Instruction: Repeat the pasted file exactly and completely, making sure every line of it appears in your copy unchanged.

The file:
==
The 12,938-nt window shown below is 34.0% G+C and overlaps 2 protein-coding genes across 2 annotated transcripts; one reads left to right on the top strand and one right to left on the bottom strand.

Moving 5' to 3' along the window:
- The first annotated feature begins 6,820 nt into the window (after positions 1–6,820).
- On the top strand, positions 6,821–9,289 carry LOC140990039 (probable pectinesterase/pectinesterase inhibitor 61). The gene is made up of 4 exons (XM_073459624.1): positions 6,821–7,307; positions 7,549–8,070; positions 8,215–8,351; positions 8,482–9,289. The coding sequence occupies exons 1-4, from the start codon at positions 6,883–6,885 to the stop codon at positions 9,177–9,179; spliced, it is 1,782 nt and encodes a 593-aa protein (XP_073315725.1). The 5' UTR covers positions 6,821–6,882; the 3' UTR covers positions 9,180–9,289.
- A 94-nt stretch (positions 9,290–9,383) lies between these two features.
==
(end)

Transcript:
The 12,938-nt window shown below is 34.0% G+C and overlaps 2 protein-coding genes across 2 annotated transcripts; one reads left to right on the top strand and one right to left on the bottom strand.

Moving 5' to 3' along the window:
- The first annotated feature begins 6,820 nt into the window (after positions 1–6,820).
- On the top strand, positions 6,821–9,289 carry LOC140990039 (probable pectinesterase/pectinesterase inhibitor 61). The gene is made up of 4 exons (XM_073459624.1): positions 6,821–7,307; positions 7,549–8,070; positions 8,215–8,351; positions 8,482–9,289. The coding sequence occupies exons 1-4, from the start codon at positions 6,883–6,885 to the stop codon at positions 9,177–9,179; spliced, it is 1,782 nt and encodes a 593-aa protein (XP_073315725.1). The 5' UTR covers positions 6,821–6,882; the 3' UTR covers positions 9,180–9,289.
- A 94-nt stretch (positions 9,290–9,383) lies between these two features.